Circumpolar Arctic Vegetation Mapping Project[an error occurred while processing this directive]
About the Project
The Circumpolar Arctic Vegetation Map (CAVM) project was an international effort to map the vegetation and associated characteristics of the circumpolar region, using a false color infrared image created from AVHRR satellite data as the base map. A composite image was created by selecting pixels of maximum reflectance from 1993 and 1995 data. Mapping efforts in Canada, Norway, Greenland, Russia, Iceland and the United States used uniform methods to integrate information on bioclimatic zones, bedrock, surficial geology, acidity of parent material, soils, hydrology, remotely-sensed vegetation classification, Normalized Difference of Vegetation Index (NDVI), previous vegetation studies, and the regional expertise of the mapping scientists.
Maps of vegetation complexes and plant biomass are examples of the derived products that can be created from the CAVM database, linking biophysical attributes with the dominant vegetation type. Lookup tables created in ARCINFO link the biophysial attributes and allow the mapping and determination of the areal extent of each attribute category.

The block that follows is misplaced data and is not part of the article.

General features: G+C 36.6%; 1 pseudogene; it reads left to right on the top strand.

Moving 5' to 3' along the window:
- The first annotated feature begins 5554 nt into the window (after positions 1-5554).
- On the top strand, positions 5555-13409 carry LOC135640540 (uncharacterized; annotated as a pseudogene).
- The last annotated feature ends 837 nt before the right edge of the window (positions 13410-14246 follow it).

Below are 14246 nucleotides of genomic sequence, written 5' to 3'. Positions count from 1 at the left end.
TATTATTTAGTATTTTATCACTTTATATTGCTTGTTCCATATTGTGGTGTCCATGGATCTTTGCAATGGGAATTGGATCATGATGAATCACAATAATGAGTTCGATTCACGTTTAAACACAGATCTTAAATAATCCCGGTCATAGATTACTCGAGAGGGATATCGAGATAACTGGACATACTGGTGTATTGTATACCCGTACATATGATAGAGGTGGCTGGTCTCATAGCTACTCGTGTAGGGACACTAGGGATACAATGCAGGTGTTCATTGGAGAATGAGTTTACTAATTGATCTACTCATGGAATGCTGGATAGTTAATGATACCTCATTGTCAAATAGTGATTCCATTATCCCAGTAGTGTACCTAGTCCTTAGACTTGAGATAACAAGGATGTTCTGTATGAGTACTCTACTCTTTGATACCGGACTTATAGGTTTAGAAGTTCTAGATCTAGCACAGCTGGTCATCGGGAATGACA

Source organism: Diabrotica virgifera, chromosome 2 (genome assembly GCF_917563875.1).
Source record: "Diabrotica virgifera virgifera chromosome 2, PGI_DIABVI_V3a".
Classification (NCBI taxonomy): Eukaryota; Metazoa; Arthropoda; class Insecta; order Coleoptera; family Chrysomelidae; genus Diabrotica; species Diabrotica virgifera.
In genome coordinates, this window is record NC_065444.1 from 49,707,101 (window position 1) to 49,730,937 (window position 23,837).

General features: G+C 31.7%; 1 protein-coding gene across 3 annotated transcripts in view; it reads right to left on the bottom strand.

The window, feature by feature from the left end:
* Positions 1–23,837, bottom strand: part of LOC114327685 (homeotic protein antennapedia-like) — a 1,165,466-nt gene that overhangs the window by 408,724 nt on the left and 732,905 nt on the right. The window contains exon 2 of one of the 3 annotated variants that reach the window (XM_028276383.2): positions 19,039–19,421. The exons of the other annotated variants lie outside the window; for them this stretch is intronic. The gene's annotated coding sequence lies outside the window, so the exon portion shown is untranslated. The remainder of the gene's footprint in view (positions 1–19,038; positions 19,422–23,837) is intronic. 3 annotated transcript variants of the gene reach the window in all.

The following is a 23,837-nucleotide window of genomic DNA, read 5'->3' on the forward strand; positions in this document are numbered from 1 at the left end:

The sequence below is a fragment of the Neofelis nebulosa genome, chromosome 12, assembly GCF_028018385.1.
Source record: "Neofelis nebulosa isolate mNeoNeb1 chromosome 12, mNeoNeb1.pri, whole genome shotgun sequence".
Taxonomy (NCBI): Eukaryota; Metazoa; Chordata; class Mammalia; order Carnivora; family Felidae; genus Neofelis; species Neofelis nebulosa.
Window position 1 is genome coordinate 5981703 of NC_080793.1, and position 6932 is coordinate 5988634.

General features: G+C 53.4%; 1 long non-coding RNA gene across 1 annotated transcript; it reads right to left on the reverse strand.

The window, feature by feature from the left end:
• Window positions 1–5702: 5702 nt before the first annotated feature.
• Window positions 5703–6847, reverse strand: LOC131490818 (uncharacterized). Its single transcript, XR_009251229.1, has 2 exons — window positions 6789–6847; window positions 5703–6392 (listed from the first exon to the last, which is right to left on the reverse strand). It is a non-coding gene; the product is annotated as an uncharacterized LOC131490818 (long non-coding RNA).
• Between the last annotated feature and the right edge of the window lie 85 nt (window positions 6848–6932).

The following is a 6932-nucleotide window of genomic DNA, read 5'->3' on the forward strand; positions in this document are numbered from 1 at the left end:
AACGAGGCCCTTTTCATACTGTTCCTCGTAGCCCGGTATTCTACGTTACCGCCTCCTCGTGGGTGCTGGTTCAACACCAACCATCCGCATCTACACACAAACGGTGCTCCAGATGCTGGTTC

The CAVM shows the types of vegetation that occur across the Arctic, between the ice-covered Arctic Ocean to the north and the northern limit of forests to the south. Environmental and climatic conditions are extreme, with a short growing season and low summer temperatures. The region support plants such as dwarf shrubs, herbs, lichens and mosses, which grow close to the ground. As one moves southward (outward from map's center in all directions), the amount of warmth available for plant growth increases considerably, allowing the size, abundance, and variety of plants to increase as well. Climate and other environmental controls, such as landscape, topography, soil chemistry, soil moisture, and the available plants that historically colonized an area, also influence the distribution of plant communities.